Yael Jaffe, Brandeis University
In various respects, one might compare the popular discourse surrounding tikkun olam in the American Jewish world to that of social justice in American politics and activism. In addition to the former emerging as the Jewish shorthand for the latter, discussions are often critiqued for their abstract nature – their tendency to espouse esoteric values without citing pragmatic implications. Tikkun olam – “repairing/mending the world” – has a long and complex history in Jewish thought and law, and has become a popularized idiom in the American Jewish lexicon over the past several decades. There is now an extensive amount of literature exploring the sources, principles, relevance, and implications of tikkun olam. Generally, the concept is understood as related to social responsibility, particularly the social responsibility that the Jewish community owes to the broader world – an incredibly broad ideal. Our halakhic system is deeply rooted in and built upon the interplay between broad principles and practical implementations, which we initiate when we bring various source texts into conversation. The complaint about tikkun olam’s vagueness is therefore understandable through the lens of Jewish tradition. A principle that compels us to “repair the world” could have tremendous impact in this kind of legal discourse, and it is therefore essential that we analyze its rabbinic legal sources thoroughly, honestly, and critically if we seek to employ it in practice.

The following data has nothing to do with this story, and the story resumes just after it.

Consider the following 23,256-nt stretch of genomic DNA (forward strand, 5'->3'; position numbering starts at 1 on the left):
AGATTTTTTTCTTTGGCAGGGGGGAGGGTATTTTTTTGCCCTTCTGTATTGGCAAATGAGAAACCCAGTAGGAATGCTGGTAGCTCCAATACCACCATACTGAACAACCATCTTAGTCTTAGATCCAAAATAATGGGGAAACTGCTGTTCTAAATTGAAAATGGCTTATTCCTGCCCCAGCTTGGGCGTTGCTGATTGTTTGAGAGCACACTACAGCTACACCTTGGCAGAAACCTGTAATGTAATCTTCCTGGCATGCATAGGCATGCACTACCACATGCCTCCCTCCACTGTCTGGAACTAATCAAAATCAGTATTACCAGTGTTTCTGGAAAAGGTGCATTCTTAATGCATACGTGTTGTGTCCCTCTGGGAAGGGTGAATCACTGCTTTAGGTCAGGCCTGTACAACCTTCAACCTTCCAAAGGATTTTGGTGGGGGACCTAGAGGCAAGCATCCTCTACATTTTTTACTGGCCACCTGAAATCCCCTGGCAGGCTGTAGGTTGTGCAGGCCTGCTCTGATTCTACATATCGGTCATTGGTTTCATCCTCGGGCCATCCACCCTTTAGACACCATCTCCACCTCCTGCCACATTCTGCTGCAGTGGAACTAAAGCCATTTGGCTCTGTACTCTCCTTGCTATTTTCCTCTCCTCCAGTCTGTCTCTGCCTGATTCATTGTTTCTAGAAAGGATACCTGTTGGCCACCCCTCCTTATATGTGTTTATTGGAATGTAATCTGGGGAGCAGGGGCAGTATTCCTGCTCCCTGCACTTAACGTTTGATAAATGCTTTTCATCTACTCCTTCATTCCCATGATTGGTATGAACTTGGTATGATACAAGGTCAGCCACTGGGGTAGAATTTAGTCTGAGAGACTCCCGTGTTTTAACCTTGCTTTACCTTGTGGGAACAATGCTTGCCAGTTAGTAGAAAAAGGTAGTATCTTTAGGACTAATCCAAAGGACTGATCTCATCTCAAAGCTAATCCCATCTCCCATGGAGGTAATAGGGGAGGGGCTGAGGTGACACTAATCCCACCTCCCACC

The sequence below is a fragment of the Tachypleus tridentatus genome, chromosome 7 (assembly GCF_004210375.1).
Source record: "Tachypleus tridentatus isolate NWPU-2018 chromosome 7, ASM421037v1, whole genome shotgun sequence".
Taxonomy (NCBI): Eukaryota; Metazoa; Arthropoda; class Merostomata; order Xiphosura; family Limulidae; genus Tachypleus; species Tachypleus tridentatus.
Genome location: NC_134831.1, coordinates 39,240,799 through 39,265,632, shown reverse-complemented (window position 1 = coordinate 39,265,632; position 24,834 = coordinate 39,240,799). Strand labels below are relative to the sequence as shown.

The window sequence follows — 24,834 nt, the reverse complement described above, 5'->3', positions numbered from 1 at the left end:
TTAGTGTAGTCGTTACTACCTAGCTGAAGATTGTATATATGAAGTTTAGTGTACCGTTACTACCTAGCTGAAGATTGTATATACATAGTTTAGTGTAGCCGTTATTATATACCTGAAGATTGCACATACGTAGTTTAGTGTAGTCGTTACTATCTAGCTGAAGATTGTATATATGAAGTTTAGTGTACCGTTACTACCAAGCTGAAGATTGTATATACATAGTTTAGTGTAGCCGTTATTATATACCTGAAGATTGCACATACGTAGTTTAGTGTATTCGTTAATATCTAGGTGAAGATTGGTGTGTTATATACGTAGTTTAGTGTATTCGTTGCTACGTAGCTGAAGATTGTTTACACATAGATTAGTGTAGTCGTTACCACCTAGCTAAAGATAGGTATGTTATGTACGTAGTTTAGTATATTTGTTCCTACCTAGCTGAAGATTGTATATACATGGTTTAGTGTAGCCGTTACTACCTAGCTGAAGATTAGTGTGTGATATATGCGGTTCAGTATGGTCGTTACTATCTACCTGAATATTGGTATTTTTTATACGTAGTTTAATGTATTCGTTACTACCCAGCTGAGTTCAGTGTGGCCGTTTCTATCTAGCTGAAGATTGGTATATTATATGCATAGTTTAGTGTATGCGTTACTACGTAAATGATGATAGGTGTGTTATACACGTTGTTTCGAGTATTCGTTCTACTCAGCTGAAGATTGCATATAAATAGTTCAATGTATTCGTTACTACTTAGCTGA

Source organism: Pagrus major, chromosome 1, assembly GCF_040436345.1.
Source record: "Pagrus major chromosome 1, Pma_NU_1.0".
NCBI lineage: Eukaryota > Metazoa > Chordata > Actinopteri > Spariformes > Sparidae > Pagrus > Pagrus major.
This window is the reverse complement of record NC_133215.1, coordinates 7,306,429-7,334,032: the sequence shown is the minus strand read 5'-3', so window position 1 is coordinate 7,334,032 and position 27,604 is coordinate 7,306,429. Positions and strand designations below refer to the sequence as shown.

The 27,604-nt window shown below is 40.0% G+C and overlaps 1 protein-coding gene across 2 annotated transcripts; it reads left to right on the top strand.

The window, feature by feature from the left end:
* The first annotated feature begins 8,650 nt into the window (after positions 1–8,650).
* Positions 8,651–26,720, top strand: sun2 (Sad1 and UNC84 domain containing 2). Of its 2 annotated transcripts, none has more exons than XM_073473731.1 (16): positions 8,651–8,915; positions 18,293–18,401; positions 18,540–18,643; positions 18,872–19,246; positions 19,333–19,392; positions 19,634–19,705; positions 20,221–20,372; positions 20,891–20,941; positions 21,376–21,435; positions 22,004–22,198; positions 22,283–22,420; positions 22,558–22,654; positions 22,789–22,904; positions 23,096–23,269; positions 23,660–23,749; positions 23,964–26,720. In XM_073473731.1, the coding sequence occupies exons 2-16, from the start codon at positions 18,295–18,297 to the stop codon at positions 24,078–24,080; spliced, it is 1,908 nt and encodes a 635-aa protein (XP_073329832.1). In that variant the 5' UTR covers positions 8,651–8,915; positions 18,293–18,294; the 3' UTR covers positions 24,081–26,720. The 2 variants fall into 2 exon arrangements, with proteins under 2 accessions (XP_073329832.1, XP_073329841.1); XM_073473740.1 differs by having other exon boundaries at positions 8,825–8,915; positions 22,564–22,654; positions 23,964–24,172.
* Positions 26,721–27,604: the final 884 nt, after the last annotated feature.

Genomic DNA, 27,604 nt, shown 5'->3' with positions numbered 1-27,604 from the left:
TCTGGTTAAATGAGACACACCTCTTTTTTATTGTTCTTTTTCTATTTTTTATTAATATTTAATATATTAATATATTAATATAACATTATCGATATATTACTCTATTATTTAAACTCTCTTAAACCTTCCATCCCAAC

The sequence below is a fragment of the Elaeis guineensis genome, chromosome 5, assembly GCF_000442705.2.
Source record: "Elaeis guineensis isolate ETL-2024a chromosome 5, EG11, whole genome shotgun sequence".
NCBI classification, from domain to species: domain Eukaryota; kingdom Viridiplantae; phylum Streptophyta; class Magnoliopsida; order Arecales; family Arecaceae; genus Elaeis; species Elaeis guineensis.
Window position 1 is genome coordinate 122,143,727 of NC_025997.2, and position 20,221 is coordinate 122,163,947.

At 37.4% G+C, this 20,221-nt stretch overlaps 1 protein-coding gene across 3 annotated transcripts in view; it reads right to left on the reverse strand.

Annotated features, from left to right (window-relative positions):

What do the contexts and content of the primary legal sources for tikkun olam tell us about the more tangible principles that this abstract idea might involve? Some of highly specific cases are found in the fourth chapter of the Mishnah in Gittin. Tikkun olam is cited here as the reasoning behind several takkanot (from the same root as tikkun) – halakhic enactments that alter existing practice in a number of areas. First, Rabban Gamliel the Elder invokes tikkun olam to make three changes in divorce law. He establishes (hitkin) that a man can no longer use a beit din in a different city from his wife to cancel a get (bill of divorce) that he has already sent her via messenger; second, in writing a get, a man must use any names by which he and his wife are known; and third, witnesses must sign the get. These takkanot could have several motivations within the context of the system of divorce law outlined in Gittin. These laws often reflect a concern with the direct consequences of an unsuccessful divorce: adultery and consequential illegitimate children. The legislators therefore standardize the processes of divorce in order to prevent these outcomes and ensure stable family structures. In addition, these precautions allow divorced women more security and mobility. In this case, tikkun olam is invoked to protect the institutions of marriage and family, perhaps as essential pieces of our social structure.